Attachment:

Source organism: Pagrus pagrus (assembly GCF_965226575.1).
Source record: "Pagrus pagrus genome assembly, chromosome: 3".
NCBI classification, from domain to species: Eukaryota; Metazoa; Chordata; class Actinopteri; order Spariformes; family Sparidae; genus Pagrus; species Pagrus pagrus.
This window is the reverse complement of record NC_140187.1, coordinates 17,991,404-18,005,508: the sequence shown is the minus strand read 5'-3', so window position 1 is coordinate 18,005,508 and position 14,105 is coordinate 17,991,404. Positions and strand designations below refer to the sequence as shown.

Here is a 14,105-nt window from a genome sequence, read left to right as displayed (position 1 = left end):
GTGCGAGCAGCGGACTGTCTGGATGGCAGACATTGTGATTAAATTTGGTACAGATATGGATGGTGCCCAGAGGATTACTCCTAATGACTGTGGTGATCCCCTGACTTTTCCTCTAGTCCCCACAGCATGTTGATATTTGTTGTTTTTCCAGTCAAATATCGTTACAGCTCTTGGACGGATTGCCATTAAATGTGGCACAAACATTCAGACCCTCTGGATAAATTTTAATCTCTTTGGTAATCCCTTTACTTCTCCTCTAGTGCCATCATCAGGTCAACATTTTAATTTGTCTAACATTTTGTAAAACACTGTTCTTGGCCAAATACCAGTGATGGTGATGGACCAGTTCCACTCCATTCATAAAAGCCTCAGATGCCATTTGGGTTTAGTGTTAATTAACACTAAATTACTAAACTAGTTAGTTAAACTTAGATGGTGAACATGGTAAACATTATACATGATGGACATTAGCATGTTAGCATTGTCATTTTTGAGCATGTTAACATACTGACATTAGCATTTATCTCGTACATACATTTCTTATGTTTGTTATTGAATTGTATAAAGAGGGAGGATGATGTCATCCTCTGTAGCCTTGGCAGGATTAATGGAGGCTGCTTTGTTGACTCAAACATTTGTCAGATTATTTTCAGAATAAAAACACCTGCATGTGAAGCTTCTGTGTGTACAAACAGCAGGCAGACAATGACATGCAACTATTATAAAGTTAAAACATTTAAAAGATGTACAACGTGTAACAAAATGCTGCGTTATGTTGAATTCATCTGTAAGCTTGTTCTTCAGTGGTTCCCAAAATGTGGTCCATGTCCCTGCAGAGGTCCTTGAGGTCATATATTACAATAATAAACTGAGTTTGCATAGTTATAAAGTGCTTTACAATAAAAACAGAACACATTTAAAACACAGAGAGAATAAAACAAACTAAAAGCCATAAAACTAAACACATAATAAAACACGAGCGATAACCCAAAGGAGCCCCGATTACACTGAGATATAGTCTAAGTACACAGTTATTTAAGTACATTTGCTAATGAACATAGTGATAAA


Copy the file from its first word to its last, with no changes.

Source organism: Pagrus pagrus (assembly GCF_965226575.1).
Source record: "Pagrus pagrus genome assembly, chromosome: 3".
NCBI classification, from domain to species: Eukaryota; Metazoa; Chordata; class Actinopteri; order Spariformes; family Sparidae; genus Pagrus; species Pagrus pagrus.
This window is the reverse complement of record NC_140187.1, coordinates 17,991,404-18,005,508: the sequence shown is the minus strand read 5'-3', so window position 1 is coordinate 18,005,508 and position 14,105 is coordinate 17,991,404. Positions and strand designations below refer to the sequence as shown.

Here is a 14,105-nt window from a genome sequence, read left to right as displayed (position 1 = left end):
GTGCGAGCAGCGGACTGTCTGGATGGCAGACATTGTGATTAAATTTGGTACAGATATGGATGGTGCCCAGAGGATTACTCCTAATGACTGTGGTGATCCCCTGACTTTTCCTCTAGTCCCCACAGCATGTTGATATTTGTTGTTTTTCCAGTCAAATATCGTTACAGCTCTTGGACGGATTGCCATTAAATGTGGCACAAACATTCAGACCCTCTGGATAAATTTTAATCTCTTTGGTAATCCCTTTACTTCTCCTCTAGTGCCATCATCAGGTCAACATTTTAATTTGTCTAACATTTTGTAAAACACTGTTCTTGGCCAAATACCAGTGATGGTGATGGACCAGTTCCACTCCATTCATAAAAGCCTCAGATGCCATTTGGGTTTAGTGTTAATTAACACTAAATTACTAAACTAGTTAGTTAAACTTAGATGGTGAACATGGTAAACATTATACATGATGGACATTAGCATGTTAGCATTGTCATTTTTGAGCATGTTAACATACTGACATTAGCATTTATCTCGTACATACATTTCTTATGTTTGTTATTGAATTGTATAAAGAGGGAGGATGATGTCATCCTCTGTAGCCTTGGCAGGATTAATGGAGGCTGCTTTGTTGACTCAAACATTTGTCAGATTATTTTCAGAATAAAAACACCTGCATGTGAAGCTTCTGTGTGTACAAACAGCAGGCAGACAATGACATGCAACTATTATAAAGTTAAAACATTTAAAAGATGTACAACGTGTAACAAAATGCTGCGTTATGTTGAATTCATCTGTAAGCTTGTTCTTCAGTGGTTCCCAAAATGTGGTCCATGTCCCTGCAGAGGTCCTTGAGGTCATATATTACAATAATAAACTGAGTTTGCATAGTTATAAAGTGCTTTACAATAAAAACAGAACACATTTAAAACACAGAGAGAATAAAACAAACTAAAAGCCATAAAACTAAACACATAATAAAACACGAGCGATAACCCAAAGGAGCCCCGATTACACTGAGATATAGTCTAAGTACACAGTTATTTAAGTACATTTGCTAATGAACATAGTGATAAA